We introduce a graphical syntax for signal flow diagrams based on the language of symmetric monoidal categories. Using universal categorical constructions, we provide a stream semantics and a sound and complete axiomatisation. A certain class of diagrams captures the orthodox notion of signal flow graph used in control theory; we show that any diagram of our syntax can be realised, via rewriting in the equational theory, as a signal flow graph.

Mitra Tabaei

Communication and synchronization are two main challenges in
designing and implementing concurrent programs, and consequently the main sources of
concurrency bugs. Concurrency bugs may lead to unintended program behavior as the
result of a particular ordering of actions in different threads at runtime.
Communication mechanisms for concurrent programs are generally based on either shared
memory or message passing. In the shared memory mechanism, concurrency bugs may manifest
at runtime as unexpected order in accessing shared data. Similarly, in
the message passing mechanism, unexpected order in sending and receiving messages
may result in a failure such as a deadlock.
We present a general framework for understanding the cause of
failure in concurrent programs by isolating from concurrent traces the
problematic or unexpected order of events which may cause a failure.
In devising our dynamic techniques for bug explanation,
we follow two different approaches, namely anomaly detection and slicing.
Our anomaly detection approach is based on statistical analysis and pattern mining.
In a completely different approach, we use a proof-based technique to construct
semantics-aware slices from failing traces.
We evaluate the efficiency and effectiveness of our proposed techniques
on benchmarks covering a broad range of real-world concurrency bugs. Moreover, we
compare the strengths and limitations of the anomaly detection technique with
the proof-based slicing technique.

Tomáš Vojnar


We consider data automata in the form of finite automata equipped with variables (counters or registers) ranging over infinite data domains. A trace of such a data automaton is an alternating sequence of alphabet symbols and values taken by the counters during an execution of the automaton. We address the problem of checking the inclusion between the sets of traces (data languages) recognized by such automata. Since the problem is undecidable in general, we give a semi-algorithm based on abstraction refinement, which is proved to be sound and complete modulo termination. Due to the undecidability of the trace inclusion problem, our procedure is not guaranteed to terminate. We have implemented our technique in a prototype tool and show promising results on several non-trivial examples.

Adrian Rebola Pardo


Unsatisfiability proofs in the DRAT format became the de
facto standard to increase the reliability of contemporary SAT solvers.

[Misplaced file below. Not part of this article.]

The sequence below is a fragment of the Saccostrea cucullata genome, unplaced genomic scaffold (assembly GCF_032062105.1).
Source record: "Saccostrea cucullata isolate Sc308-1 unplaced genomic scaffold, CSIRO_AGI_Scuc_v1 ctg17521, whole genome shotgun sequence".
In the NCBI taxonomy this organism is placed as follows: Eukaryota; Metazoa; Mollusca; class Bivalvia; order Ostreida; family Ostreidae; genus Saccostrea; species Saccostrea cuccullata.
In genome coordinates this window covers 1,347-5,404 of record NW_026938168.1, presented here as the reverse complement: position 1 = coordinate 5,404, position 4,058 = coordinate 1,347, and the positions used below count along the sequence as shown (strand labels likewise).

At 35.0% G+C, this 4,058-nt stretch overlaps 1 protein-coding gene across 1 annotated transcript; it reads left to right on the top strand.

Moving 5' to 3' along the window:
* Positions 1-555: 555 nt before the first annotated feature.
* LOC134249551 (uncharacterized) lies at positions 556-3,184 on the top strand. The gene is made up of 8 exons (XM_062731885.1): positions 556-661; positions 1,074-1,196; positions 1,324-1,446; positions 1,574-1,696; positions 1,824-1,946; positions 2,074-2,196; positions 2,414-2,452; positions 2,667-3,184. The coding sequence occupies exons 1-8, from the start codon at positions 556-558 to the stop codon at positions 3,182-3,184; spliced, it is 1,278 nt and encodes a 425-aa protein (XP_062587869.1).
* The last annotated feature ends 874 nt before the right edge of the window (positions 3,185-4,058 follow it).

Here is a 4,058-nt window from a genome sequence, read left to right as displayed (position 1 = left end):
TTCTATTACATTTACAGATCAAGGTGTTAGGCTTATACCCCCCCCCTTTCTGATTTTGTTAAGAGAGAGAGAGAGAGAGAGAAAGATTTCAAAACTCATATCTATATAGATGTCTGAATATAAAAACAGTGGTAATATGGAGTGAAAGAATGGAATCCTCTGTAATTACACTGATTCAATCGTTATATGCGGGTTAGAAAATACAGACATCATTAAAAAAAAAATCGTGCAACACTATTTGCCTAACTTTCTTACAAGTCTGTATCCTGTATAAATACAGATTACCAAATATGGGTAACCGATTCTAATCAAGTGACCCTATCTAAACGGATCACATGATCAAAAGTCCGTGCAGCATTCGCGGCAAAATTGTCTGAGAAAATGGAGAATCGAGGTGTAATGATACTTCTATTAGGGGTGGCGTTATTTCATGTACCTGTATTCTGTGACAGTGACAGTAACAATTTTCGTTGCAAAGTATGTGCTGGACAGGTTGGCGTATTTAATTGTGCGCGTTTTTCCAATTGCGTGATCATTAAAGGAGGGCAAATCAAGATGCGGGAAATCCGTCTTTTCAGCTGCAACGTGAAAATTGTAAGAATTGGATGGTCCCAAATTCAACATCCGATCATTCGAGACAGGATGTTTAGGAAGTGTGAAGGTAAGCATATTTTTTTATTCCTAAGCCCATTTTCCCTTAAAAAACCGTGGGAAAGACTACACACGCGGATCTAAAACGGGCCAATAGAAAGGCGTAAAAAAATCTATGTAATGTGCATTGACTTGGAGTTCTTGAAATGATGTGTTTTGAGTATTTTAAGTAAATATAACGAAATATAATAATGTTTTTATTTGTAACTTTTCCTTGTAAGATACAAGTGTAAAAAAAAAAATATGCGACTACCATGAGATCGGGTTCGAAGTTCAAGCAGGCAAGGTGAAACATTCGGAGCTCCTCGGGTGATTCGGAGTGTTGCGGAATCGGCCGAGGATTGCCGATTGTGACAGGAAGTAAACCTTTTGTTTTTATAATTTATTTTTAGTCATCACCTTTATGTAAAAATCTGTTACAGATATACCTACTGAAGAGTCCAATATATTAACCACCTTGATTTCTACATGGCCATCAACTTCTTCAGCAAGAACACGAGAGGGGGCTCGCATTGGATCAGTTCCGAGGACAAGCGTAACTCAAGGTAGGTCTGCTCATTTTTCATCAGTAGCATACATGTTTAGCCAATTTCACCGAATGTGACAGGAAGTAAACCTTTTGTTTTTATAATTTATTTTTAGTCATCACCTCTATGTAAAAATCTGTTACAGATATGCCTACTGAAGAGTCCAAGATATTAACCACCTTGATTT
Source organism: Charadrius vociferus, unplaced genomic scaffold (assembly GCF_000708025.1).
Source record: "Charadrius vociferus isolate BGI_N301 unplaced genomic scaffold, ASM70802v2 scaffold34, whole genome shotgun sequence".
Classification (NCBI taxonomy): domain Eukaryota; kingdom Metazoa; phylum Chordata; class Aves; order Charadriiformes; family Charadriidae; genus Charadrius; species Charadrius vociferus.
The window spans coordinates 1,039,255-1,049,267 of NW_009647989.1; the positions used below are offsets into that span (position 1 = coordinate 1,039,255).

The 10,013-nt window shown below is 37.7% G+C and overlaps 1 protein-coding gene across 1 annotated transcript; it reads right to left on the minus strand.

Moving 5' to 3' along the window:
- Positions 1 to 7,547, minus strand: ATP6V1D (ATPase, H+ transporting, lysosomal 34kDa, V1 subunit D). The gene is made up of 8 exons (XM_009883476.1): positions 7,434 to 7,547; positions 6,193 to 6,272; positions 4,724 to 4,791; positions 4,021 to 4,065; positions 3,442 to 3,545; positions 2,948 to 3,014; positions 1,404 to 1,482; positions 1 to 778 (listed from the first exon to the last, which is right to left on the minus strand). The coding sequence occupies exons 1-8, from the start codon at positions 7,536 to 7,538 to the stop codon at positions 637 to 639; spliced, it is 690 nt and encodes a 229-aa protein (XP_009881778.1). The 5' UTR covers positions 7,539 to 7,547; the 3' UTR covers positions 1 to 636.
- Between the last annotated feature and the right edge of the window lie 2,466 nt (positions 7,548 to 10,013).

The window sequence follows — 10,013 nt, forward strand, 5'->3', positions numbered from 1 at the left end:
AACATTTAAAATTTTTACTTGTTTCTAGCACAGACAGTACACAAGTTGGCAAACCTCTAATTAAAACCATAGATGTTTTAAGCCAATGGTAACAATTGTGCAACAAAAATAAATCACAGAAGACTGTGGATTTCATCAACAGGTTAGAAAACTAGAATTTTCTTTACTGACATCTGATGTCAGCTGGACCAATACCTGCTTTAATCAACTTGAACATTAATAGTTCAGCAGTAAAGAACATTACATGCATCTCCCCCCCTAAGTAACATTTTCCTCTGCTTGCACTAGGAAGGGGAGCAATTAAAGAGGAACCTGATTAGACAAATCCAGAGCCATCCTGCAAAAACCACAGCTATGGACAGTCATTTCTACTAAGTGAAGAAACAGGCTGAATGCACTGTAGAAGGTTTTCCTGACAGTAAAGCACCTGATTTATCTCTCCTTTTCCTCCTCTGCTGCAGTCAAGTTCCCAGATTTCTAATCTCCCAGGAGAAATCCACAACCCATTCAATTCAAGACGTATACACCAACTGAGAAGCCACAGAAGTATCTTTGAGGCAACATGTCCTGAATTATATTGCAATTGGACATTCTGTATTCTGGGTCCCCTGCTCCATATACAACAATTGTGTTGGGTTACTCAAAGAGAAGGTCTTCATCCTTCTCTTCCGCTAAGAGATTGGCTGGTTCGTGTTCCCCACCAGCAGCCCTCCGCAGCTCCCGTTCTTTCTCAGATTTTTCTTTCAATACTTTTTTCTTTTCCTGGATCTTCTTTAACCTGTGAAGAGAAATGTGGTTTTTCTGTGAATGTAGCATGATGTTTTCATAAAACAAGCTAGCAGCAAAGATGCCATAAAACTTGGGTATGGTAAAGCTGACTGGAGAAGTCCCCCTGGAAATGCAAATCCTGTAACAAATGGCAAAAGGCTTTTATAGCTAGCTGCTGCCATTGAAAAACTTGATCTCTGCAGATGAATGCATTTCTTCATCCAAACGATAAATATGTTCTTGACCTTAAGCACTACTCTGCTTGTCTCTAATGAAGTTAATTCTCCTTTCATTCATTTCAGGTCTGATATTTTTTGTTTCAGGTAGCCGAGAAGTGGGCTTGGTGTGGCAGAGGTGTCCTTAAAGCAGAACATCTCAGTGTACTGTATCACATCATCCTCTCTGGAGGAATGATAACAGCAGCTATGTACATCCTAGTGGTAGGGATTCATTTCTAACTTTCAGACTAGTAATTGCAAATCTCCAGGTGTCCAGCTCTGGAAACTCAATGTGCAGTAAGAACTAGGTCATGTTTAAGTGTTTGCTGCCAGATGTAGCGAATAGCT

We consider the problem of generating proofs for the XOR reasoning
component in SAT solvers and propose two methods: direct translation
transforms every XOR constraint addition inference into a DRAT proof,
whereas T-translation avoids the exponential blow-up in direct transla-
tions by using fresh variables. T-translation produces DRAT proofs from
Gaussian elimination records that are polynomial in the size of the input
CNF formula. Experiments show that a combination of both approaches
with a simple prediction method outperforms the BDD-based method.

Johannes Kinder


Security vulnerabilities plague modern systems because writing secure systems code is hard. Promising approaches can retrofit security automatically via runtime checks that implement the desired security policy; these checks guard critical operations, like memory accesses. Alas, the induced slowdown usually exceeds by a wide margin what system users are willing to tolerate in production, so these tools are hardly ever used. As a result, the insecurity of real-world systems persists. We present an approach in which developers/operators can specify what level of overhead they find acceptable for a given workload (e.g., 5%); our proposed tool ASAP then automatically instruments the program to maximize its security while staying within the specified “overhead budget.” Two insights make this approach effective: most overhead in existing tools is due to only a few “hot” checks, whereas the checks most useful to security are typically “cold”and cheap. We evaluate ASAP on programs from the Phoronix and SPEC benchmark suites. It can precisely select the best points in the security-performance spectrum. Moreover, we analyzed existing bugs and security vulnerabilities in RIPE, OpenSSL, and the Python interpreter, and found that the protection level offered by the ASAP approach is sufficient to protect against all of them. Joint work with Jonas Wagner, Volodymyr Kuznetsov and George Candea (EPFL), presented at IEEE S&P (Oakland) 2015.